We rounded up the whole Contagious team in a room and made them fight it out to choose the campaigns that we would have chosen if we were on a Cannes Lions jury. While some of these are absolute shoo-ins and are sure to collect some hardware, we've also highlighted some dark horses that the industry hasn't lavished in as much attention but that we think are brilliant too.
For more of our favourite work, check out part one of our Cannes Contenders 2019 list.
Patrick Jeffrey / Head of Advisory, UK /
Adidas / Billie Jean King Your Shoes
This year, the majority of Cannes build-up has focused on Adidas’ biggest competitor, and with good reason. Dream Crazy-slash-Crazier is the odds-on favourite to win a Grand Prix in 2019, helped by the fact that Wieden+Kennedy has made a masterpiece of a case study video for the campaign (see part one of our 2019 Cannes Contenders).
But it would be strangely fitting if, amid all this Nike mania, Adidas swooped in and stole the show with a campaign that was specifically designed to, well, steal the show. Billie Jean King Your Shoes, by TBWA\Chiat\Day in New York, could have been such a straightforward anniversary celebration: remind people of the tennis legend’s monumental and symbolic victory by releasing a new pair of limited edition sneakers. That’s what most brands do, right?
But that’s not what Adidas did.
Instead, the brand’s decision to spray paint any pair of shoes in the iconic blue (worn by BJK in 1973) elevated the campaign from predictable-yet-emblematic idea to one that was far braver, and far more memorable. And it transformed the essence of the activation from a timely sales push into an inclusive movement that let people vote with their feet.
And, perhaps, the Cannes jurors might just do that too.
Dan Southern / Strategy Director /
MedMen / The New Normal
When you picture an advert for cannabis, what do you see? If you’re struggling to get anything more than the type of colourful paraphernalia paraded around London’s Camden market, this year’s Cannes Lions could change all that.
Decriminalisation and legalisation in a number of US states is birthing a market that, according to BDS Analytics will be worth $22bn in 2022. Among those vying to lead the nascent sector is LA-based MedMen (which we’re featuring in our upcoming issue of Contagious Magazine out later this month). For my money, its Spike Jonze-directed commercial, via Mekanism, is worthy of a toke or two from the Film jury.
The New Normal stubs out stoner images that might have prevented people from entering one of MedMen’s 22 slick retail premises. Instead it deploys the Founding Fathers, prohibition, hippy culture, and classic propaganda in a series of moving museum dioramas that culminates in modern suburban familiarity. To achieve maximum impact, Jonze enlisted a cast made up only of people who had personal experiences with the themes explored in the ad. It worked.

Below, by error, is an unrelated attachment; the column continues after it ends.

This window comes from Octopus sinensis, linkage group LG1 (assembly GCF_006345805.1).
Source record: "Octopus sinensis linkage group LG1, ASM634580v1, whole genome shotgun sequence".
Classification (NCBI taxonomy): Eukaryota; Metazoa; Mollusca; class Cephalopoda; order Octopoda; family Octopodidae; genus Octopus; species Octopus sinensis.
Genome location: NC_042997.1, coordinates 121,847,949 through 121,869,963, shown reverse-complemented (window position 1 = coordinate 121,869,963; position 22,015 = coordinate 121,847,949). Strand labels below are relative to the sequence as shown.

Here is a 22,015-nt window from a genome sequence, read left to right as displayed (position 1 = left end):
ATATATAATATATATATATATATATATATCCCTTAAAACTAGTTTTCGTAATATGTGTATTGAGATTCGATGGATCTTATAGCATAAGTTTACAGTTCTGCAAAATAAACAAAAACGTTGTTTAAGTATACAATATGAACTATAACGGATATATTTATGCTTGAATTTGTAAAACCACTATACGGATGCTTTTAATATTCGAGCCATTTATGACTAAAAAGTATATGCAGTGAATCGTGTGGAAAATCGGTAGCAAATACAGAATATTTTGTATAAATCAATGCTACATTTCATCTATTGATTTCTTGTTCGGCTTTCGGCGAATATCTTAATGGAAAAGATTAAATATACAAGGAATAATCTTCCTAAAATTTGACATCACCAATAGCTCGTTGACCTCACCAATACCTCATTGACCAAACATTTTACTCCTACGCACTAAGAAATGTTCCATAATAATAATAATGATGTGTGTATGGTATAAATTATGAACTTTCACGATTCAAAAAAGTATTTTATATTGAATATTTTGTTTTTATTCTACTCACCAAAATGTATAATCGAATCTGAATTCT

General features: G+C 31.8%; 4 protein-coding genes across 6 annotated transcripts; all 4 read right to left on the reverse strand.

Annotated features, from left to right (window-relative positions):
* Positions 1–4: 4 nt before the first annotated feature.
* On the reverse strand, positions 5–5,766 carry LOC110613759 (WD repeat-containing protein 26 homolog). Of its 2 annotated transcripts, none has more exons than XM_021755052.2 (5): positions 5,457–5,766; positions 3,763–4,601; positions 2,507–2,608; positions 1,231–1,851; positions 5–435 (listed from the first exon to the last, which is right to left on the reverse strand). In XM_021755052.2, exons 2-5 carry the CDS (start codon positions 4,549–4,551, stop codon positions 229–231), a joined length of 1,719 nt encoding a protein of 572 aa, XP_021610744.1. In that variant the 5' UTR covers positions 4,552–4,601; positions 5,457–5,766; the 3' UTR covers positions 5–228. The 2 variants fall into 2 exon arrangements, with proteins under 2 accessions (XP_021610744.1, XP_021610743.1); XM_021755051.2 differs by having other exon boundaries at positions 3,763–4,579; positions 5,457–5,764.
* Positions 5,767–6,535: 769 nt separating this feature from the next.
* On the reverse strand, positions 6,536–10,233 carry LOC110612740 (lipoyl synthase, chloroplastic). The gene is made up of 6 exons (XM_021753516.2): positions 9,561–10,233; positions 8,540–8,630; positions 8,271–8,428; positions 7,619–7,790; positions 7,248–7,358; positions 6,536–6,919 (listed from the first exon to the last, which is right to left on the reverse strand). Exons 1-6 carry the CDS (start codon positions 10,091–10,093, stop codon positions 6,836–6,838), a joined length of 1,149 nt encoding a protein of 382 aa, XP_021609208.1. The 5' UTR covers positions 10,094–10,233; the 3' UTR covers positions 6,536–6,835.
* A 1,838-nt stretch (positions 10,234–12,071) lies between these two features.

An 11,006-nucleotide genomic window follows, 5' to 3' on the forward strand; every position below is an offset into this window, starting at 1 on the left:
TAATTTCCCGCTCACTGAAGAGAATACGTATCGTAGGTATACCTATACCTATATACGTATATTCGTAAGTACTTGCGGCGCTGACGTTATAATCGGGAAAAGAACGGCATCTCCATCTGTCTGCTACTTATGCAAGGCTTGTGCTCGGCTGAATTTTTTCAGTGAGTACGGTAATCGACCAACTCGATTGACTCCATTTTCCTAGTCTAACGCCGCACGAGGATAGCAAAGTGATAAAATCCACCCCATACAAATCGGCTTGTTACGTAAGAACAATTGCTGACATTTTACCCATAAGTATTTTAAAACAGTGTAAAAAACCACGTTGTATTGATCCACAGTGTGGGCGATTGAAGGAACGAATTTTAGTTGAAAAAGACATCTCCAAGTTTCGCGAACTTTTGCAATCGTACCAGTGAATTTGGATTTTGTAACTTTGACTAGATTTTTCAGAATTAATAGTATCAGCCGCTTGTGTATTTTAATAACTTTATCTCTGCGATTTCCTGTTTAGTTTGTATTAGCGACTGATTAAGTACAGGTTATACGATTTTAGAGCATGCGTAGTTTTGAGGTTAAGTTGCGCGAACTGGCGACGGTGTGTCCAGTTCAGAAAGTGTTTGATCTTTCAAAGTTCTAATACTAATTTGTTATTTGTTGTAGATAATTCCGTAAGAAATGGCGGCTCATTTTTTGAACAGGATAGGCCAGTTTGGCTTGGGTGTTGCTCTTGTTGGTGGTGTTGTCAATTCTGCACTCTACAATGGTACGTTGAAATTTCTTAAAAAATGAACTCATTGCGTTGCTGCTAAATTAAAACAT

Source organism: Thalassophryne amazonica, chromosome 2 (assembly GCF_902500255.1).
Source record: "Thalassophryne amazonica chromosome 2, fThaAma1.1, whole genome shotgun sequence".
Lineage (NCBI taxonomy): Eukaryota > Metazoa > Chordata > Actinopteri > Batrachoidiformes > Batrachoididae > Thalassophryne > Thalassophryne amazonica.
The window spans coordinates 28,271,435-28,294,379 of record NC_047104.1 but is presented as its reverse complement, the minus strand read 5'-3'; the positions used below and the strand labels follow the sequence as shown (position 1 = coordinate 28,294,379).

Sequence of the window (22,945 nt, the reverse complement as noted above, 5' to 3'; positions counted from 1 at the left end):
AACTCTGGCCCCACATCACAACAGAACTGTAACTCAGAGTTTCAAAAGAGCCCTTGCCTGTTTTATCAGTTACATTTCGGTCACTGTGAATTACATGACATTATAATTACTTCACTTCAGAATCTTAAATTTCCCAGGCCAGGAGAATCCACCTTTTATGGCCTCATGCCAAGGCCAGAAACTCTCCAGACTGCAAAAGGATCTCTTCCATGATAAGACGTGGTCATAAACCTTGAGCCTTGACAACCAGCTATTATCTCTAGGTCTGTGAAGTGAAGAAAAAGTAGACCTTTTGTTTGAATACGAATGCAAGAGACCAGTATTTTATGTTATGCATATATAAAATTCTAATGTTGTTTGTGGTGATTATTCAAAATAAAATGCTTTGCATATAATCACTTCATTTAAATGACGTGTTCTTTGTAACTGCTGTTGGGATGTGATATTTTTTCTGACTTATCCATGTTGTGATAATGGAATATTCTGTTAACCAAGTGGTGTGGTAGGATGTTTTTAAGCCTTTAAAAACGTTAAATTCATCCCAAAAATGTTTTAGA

With MedMen and Canadian Hexo also leading seminars during the festival, 2019 is the year that cannabis arrives at Cannes.
Bethan Ashman / Researcher / Writer /
Burger King / The Whopper Detour
I think we can safely say that the question isn’t if Burger King will win something at Cannes, but which of its jaw-dropping campaigns will take home the most Lions. Burger King’s extraordinary journey at the industry’s biggest event of the year began in 1969 when the brand took home its first silver Lion and long has it reigned. In 2017, BK won Creative Marketer of the Year and in 2018 it snatched 24 awards from Cannes’ clutches.
Over the last 12 months, a lot of campaigns coming from the fast food brand have been geared towards driving app downloads. David São Paulo worked with BK in Brazil to create an app that had a built-in AR feature. Users could point their phone at any McDonald’s ad and earn a Whopper while they watched the BK rival’s ad burst into flames (300,000 app downloads in three days, just saying). In Mexico, Burger King even managed to increase in app orders by 63% in one month, with the help of New York-based creative agency We Believers. How? By delivering Whoppers to commuters stuck in traffic jams.
But the stand out recent Burger King campaign has got to be The Whopper Detour. Last year, Burger King (with FCB New York) sold its Whopper hamburgers for $0.01, but only if customers were within a 600-foot radius of a McDonald’s. To access the deal, people had to download the BK app and as soon as they approached a McDonald’s, the app would redirect them to the nearest Burger King. Not only is this another example from the brand of hilarious PR-driven trolling but it bloody worked: the app reached number one in the App Store’s Food and Drink category within a few hours of the campaign’s launch, resulting in a 700% in-app sales increase. Is it just me or can you hear the Lions roaring too?
If you’re a Contagious I/O subscriber, read our in-depth brand spotlight on Burger King here.
Katrina Stirton Dodd / Head of Trends /
Tesco / Unforgettable Bag
How do you turn something people see as rubbish into something worth keeping?
If the past 18 months of headlines about plastic pollution has shown us anything, it’s how remarkably adept people are at both understanding an issue and steadfastly failing to really do anything about it all.
Making peace with the fact that the moral argument was not working, Grey Malaysia came up with an alternative approach to encouraging Tesco’s shoppers to repeatedly re-use their bags. By rewarding them with a discount that could be applied by scanning the barcode on the bag – instead of making them feel bad for forgetting to bring one with them – they pushed bag re-use up from just 5% to 68% in the month following the launch of the Unforgettable bag.
And with a budget of just $10,000 to work with, the agency created a universal incentive that would appeal to EVERY shopper, not just those that felt compelled to help the environment.